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June 1930

HUMAN RABIES AND RABIES VACCINE ENCEPHALOMYELITIS: A CLINICOPATHOLOGIC STUDY

Arch NeurPsych. 1930;23(6):1138-1160. doi:10.1001/archneurpsyc.1930.02220120043003
Abstract

Soon after the Pasteur prophylactic treatment for rabies had come into general use, scattered reports were made describing paralyses of myelitic or neuritic type occurring during the treatment. Since a paralytic form of human rabies was known to exist, it was suspected that the postvaccinal paralyses were due to an atypical or modified type of rabies. However, cases were soon observed in which paralysis occurred during treatment, when it was proved either that the patient had not been bitten or that the attacking dog did not have rabies. A lively discussion arose, among the French especially, as to whether the paralysis was due to a rabbit "virus fixé" or to toxic material from the parts of the central nervous system used in the preparation of the vaccine emulsions.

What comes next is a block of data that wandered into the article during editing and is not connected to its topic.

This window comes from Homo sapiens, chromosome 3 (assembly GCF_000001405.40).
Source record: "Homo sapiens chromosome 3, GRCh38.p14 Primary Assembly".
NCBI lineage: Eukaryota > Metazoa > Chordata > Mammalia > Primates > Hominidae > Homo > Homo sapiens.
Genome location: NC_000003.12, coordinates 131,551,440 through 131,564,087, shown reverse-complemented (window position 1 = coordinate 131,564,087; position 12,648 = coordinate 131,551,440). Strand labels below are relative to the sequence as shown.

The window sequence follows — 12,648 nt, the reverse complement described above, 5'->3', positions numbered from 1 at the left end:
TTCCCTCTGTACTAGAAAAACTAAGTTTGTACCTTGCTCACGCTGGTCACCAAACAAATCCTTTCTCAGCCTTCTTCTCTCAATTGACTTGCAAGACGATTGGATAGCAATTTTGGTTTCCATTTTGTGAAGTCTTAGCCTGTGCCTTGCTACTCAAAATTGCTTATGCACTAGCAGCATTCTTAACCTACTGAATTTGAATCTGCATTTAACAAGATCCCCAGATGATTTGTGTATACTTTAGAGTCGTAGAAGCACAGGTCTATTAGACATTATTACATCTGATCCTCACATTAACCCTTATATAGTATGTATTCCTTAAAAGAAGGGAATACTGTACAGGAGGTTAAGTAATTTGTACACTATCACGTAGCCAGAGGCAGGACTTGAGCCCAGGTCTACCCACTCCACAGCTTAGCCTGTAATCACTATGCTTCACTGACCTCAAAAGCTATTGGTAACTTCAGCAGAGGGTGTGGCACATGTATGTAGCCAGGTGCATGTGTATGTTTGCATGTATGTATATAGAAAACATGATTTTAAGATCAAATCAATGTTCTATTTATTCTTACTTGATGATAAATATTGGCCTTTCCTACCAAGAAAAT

In 1905, Remlinger1 collected reports of 40 cases of paralysis among 107,712 persons treated, and in 1927 reported 529 cases among

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